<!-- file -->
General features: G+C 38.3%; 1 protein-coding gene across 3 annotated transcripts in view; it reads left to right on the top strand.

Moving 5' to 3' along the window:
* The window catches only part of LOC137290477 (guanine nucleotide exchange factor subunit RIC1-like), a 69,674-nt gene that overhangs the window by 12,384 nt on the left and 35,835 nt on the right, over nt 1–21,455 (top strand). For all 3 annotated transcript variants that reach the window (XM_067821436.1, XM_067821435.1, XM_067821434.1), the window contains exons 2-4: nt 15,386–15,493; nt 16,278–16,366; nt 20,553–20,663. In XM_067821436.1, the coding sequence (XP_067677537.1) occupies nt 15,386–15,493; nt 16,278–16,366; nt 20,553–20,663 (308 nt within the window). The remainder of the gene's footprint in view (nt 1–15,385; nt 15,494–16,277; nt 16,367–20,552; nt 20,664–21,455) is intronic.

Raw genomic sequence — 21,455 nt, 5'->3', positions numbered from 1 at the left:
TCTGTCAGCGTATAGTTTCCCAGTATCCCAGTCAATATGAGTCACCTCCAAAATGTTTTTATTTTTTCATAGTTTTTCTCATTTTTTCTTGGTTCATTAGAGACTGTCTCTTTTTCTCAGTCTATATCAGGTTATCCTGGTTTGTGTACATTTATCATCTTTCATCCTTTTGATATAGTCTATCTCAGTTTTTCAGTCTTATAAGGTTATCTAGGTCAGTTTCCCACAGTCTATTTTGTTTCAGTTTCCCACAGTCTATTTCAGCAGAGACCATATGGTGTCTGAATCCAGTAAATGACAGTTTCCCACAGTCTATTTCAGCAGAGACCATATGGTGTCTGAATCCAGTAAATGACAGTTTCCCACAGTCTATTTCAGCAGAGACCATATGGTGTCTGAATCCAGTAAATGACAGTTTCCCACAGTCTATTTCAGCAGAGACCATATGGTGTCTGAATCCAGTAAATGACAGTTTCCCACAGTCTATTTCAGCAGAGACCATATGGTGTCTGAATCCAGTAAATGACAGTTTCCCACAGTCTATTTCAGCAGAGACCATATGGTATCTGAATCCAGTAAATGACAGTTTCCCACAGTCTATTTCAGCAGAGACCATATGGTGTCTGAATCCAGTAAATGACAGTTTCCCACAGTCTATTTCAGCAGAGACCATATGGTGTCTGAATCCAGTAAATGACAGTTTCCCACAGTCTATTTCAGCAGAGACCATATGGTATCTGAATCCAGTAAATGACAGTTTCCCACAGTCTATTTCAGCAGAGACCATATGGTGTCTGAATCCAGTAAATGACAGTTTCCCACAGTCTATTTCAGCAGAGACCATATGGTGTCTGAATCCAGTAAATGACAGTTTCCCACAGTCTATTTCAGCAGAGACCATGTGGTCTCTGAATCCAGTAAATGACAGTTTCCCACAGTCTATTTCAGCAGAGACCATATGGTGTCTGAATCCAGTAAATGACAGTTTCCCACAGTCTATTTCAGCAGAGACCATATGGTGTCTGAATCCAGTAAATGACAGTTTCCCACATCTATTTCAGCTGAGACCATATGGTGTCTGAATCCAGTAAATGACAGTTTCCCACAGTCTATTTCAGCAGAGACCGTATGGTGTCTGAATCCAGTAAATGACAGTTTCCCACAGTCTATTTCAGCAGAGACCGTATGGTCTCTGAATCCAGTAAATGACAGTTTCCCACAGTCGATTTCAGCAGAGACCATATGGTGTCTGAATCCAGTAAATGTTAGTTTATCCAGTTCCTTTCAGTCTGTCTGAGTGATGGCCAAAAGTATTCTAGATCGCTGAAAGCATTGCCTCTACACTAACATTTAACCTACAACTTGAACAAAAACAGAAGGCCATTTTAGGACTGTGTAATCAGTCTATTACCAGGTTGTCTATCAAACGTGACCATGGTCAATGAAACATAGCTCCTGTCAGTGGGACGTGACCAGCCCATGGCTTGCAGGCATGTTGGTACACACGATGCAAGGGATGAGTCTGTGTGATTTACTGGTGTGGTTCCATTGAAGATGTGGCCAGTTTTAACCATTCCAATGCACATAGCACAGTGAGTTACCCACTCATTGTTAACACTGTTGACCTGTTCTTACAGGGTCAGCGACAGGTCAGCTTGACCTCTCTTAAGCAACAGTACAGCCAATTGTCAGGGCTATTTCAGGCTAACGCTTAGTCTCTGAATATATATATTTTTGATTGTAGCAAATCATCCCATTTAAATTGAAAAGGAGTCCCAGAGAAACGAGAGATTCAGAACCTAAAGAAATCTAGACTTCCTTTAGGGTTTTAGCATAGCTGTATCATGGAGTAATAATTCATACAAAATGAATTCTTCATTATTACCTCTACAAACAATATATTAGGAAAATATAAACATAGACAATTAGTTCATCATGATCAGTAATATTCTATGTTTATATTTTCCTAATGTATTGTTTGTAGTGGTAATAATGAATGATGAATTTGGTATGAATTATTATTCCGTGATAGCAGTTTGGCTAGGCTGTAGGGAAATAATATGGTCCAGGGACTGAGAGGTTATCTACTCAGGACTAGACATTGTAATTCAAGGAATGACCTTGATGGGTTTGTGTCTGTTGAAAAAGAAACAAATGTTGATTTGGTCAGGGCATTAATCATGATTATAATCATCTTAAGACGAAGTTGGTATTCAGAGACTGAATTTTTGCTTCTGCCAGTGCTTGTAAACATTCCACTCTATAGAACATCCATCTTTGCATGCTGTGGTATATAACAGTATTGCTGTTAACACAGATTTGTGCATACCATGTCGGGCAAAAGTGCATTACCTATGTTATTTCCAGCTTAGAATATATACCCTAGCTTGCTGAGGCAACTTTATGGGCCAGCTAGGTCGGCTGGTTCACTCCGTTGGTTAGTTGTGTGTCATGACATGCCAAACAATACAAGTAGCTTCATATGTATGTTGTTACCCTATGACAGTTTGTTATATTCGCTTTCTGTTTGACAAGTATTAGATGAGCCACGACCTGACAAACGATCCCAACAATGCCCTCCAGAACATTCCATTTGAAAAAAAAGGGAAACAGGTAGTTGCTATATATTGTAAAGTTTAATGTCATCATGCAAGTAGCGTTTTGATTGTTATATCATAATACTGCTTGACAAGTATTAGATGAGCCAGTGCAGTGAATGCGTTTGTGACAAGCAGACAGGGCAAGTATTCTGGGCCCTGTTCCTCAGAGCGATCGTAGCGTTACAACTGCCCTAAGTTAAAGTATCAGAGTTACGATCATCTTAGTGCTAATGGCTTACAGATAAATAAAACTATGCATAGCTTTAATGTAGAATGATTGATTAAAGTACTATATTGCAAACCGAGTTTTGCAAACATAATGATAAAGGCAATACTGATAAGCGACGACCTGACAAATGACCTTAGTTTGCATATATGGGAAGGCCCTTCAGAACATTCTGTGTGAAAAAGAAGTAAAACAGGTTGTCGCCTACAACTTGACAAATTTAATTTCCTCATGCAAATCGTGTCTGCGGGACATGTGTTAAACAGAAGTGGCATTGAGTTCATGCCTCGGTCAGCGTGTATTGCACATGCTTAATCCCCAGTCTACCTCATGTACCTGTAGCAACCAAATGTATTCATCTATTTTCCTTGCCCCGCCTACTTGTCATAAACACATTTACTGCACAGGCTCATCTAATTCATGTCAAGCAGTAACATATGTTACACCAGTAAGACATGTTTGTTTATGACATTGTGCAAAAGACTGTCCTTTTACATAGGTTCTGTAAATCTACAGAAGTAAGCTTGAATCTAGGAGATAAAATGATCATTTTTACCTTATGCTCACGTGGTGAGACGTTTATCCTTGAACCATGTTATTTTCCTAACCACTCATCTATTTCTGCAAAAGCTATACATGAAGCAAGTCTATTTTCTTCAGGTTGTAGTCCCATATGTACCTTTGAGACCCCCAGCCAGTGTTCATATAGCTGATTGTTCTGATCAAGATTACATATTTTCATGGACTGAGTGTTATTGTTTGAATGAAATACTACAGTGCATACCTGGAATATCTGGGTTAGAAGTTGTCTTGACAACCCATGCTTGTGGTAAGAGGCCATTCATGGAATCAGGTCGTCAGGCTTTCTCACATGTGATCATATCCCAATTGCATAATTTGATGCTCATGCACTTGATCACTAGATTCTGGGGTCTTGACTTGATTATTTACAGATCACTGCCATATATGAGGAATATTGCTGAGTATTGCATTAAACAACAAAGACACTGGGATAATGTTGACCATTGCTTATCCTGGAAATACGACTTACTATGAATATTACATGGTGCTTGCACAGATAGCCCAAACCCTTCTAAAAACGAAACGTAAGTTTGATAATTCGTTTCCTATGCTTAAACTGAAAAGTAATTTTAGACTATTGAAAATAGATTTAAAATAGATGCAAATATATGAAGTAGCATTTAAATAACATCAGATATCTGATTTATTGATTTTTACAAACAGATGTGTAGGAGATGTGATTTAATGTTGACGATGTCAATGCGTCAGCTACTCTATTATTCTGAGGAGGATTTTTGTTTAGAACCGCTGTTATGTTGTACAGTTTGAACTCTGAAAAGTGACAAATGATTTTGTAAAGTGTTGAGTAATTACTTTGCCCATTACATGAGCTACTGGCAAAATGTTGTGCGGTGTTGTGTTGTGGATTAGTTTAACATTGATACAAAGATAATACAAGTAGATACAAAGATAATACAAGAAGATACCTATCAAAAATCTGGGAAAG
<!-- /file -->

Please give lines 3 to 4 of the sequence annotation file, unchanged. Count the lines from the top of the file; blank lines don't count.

* The window catches only part of LOC137290477 (guanine nucleotide exchange factor subunit RIC1-like), a 69,674-nt gene that overhangs the window by 12,384 nt on the left and 35,835 nt on the right, over nt 1–21,455 (top strand). For all 3 annotated transcript variants that reach the window (XM_067821436.1, XM_067821435.1, XM_067821434.1), the window contains exons 2-4: nt 15,386–15,493; nt 16,278–16,366; nt 20,553–20,663. In XM_067821436.1, the coding sequence (XP_067677537.1) occupies nt 15,386–15,493; nt 16,278–16,366; nt 20,553–20,663 (308 nt within the window). The remainder of the gene's footprint in view (nt 1–15,385; nt 15,494–16,277; nt 16,367–20,552; nt 20,664–21,455) is intronic.

Raw genomic sequence — 21,455 nt, 5'->3', positions numbered from 1 at the left: